Continuation of the Microsoft Article ------------------------------------- WARNING: Using Registry Editor incorrectly can cause serious problems that may require you to reinstall Windows 95. Microsoft cannot guarantee that problems resulting from the incorrect use of Registry Editor can be solved. Use Registry Editor at your own risk. For information about how to edit the registry, view the Changing Keys And Values online Help topic in Registry Editor (Regedit.exe). Note that you should make a backup copy of the registry files (System.dat and User.dat) before you edit the registry. To work around this problem, modify the registry to specify the correct font and code page Word needs to map the foreign language character set. To do this, follow these steps: Quit Word 97. Click the Start button, and then click Run. In the Open box, type "RegEdit" (without the quotation marks), and then click OK. Click the following key in the registry: Word 97 for Windows, Service Release 1 -------------------------------------- HKEY_CURRENT_USER\Software\Microsoft\Shared Tools\CP Font Mapping This key contains font substitution information specific to Word 97, Service Release 1. If you have a font on your system that exhibits character conversion problems, Word will substitute the font correctly as specified by this key. Word 97 for Windows ------------------- HKEY_CURRENT_USER\Software\Microsoft\Shared Tools\Font Mapping This key determines which font and code page Word substitutes for a missing font. If the font that exhibits the problem is not on your system, Word substitutes the font specified by this key. If a font mapping does not already exist for the font that exhibits the problem, create a new mapping. (If a font mapping already exists for this font, skip to step 6.) On the Edit menu, point to New, and then click String Value. Type the name of the original font that is contained in the document, and then press ENTER. Click the original font name from step 5. On the Edit menu, click Modify, and type the name of the font you want Word to use, followed by a comma and the appropriate code page number from the following table. Use the OEM Primary code page for Windows fonts and the Macintosh code page for Macintosh fonts. Greek 10006 737 Russian 10007 866 Central European 10029 852 For example, the following Edit String entry maps Systemny, a Macintosh font, to the Cyrillic portion of Arial. Value Name: Systemny Value Data: Arial,10007 Reopening the Document in Word 6.0 or 7.0 If you need to open the document again in Word 6.0 or 7.0, map the fonts correctly back to the original font. To do this, follow these steps: Open the document in Word 6.0 or 7.0. On the Tools menu, click Options. Click the Compatibility tab. Click Font Substitution, and then select the desired fonts for those that are not available. Click OK. STATUS Microsoft has confirmed this to be a problem in Microsoft Word 97 for Windows. This problem was corrected in Microsoft Word 97 SR-1. For additional information about SR-1, please see the following article in the Microsoft Knowledge Base: ARTICLE-ID: Q172475 TITLE : OFF97: How to Obtain and Install MS Office 97 SR-1 MORE INFORMATION The following is a list of all known fonts that incorrectly set the character set parameter to 0. Microsoft Word 97 for Windows, Service Release 1 will perform a font substitution when opening a document containing one of these fonts and substitute the indicated font. The list of fonts is stored in the following registry location: [HKEY_CURRENT_USER\Software\Microsoft\Shared Tools\Font Mapping] "Tms Rmn"="Times Roman" "Times"="Times Roman" "Times Roman"="Times New Roman" "Times New Roman"="Times" "Helv"="Helvetica" "Helvetica"="Arial" "Arial"="Helvetica" "Courier"="Courier New" "Courier New"="Courier" "Helvetica Narrow"="Arial Narrow" "Arial Narrow"="Helvetica-Narrow" "Helvetica-Narrow"="Helvetica Narrow" "Bookman"="Bookman Old Style" "Bookman Old Style"="Bookman" "AvantGarde"="Avant Garde" "Avant Garde"="Century Gothic" "Century Gothic"="AvantGarde" "Palatino"="Book Antiqua" "Book Antiqua"="Palatino" "NewCenturySchlbk"="New Century Schlbk" "New Century Schlbk"="Century Schoolbook" "Century Schoolbook"="NewCenturySchlbk" "ZapfDingbats"="Zapf Dingbats" "Zapf Dingbats"="Monotype Sorts" "Monotype Sorts"="ZapfDingbats" "ZapfChancery"="Zapf Chancery" "Zapf Chancery"="Monotype Corsiva" "Monotype Corsiva"="ZapfChancery" "Garamond MT"="Garamond" "Geneva"="Arial" "Monaco"="Courier New" "Chicago"="Arial" "New York"="Times New Roman" "London"="Old English Text MT" "Los Angeles"="Onyx" "Elite"="Roman 12cpi" "EliteD"="Roman 6cpi" "NLQ"="Roman 10cpi" "Pica"="Roman 10cpi" "PicaD"="Roman 5cpi" "PS"="Roman PS" "PSD"="Roman PX" "Roman 12cpi"="Courier 12cpi" "Courier 12cpi"="Roman 12cpi" "Roman 6cpi"="Courier 6cpi" "Courier 6cpi"="Roman 6cpi" "Roman 10cpi"="Courier 10cpi" "Courier 10cpi"="Roman 10cpi" "Roman 5cpi"="Courier 5cpi" "Courier 5cpi"="Roman 5cpi" "Roman PS"="Courier PS" "Courier PS"="Roman PS" "NLQDblHigh"="NLQII 10cpi" "PSNLQ"="Courier PS" "Letter Gothic"="Courier New" "CGTimes_Scale"="CG Times" "CG Times"="CG Times (W1)" "CG Times (W1)"="Times New Roman" "Univers_Scale"="Univers" "Univers"="Univers (W1)" "Univers (W1)"="Arial" "CourierPC"="MS LineDraw" "Gothic"="Century Gothic" "MT Symbol"="Symbol" "MS LineDraw"="Courier New,437" "Kafisma"="Arial,866" "linedraw"="Courier New,437" Earlier versions of Word did not support Unicode. Unicode is a character set that supports most alphabets (languages) in the world. Before Unicode, a character set could support only 256 characters, so a different character set was needed for each alphabet. Word 97, which supports Unicode, maps characters from the old character set to the Unicode character set. To do a correct mapping, Word 97 must map the text to the proper character set. For example, character number 200 represents both a capital E (with a grave accent) in the Western European character set, and a capital I in the Cyrillic character set. To map each of these characters correctly to the Unicode character set, Word must map character number 200 to either the Western European range or the Cyrillic range within the Unicode character set. Word 97 has added extra functionality that allows character mapping to be made to a specific Unicode range in a font. For additional information, please see the following articles in the Microsoft Knowledge Base: ARTICLE-ID: Q141306 TITLE : How to Enable Support for Multiple Languages in Windows 95 ARTICLE-ID: Q159418 TITLE : WD97: Some Printers Won't Print Unicode Characters ARTICLE-ID: Q159471 TITLE : WD97: How to Install the Far East Support Files ARTICLE-ID: Q99884 TITLE : Unicode and Microsoft Windows NT For information about technical support for localized versions of Microsoft products, please contact the Microsoft subsidiary in the appropriate country. To locate your subsidiary, see the Microsoft World Wide Offices Web site at: http://www.microsoft.com/worldwide/default.htm or see the following article in the Microsoft Knowledge Base: ARTICLE ID: Q49868 TITLE : Microsoft International Subsidiary Technical Support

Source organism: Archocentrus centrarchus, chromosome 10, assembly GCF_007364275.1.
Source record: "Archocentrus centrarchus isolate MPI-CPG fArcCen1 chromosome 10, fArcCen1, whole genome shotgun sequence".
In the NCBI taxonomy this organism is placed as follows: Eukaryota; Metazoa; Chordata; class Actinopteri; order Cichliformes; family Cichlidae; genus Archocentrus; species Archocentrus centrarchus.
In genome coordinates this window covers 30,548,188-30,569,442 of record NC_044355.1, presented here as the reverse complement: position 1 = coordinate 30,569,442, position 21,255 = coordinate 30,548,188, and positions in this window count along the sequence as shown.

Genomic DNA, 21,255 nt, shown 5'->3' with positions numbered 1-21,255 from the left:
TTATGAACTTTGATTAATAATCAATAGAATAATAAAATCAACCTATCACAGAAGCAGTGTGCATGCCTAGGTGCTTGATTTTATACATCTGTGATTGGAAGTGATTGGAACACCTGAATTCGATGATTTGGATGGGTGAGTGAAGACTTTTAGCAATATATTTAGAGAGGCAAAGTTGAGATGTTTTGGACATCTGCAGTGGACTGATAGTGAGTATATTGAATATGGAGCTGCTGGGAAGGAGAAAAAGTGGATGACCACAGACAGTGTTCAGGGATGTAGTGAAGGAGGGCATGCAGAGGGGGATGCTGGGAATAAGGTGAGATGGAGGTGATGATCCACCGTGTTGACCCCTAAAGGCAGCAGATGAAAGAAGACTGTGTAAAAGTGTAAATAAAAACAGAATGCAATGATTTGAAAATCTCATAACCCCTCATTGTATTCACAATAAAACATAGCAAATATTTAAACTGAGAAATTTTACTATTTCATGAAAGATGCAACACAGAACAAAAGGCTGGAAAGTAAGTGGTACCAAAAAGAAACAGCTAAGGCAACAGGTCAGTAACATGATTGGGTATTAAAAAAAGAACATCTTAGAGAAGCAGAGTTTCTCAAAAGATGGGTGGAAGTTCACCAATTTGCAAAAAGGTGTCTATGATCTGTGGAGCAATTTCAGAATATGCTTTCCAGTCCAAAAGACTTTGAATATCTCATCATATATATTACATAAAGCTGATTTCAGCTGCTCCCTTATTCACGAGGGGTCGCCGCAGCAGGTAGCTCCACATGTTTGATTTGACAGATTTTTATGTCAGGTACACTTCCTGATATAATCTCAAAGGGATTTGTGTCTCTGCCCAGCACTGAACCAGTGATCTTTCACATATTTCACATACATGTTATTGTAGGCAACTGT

Rare problem with Cyrillic in Windows 98 and Office 97 SE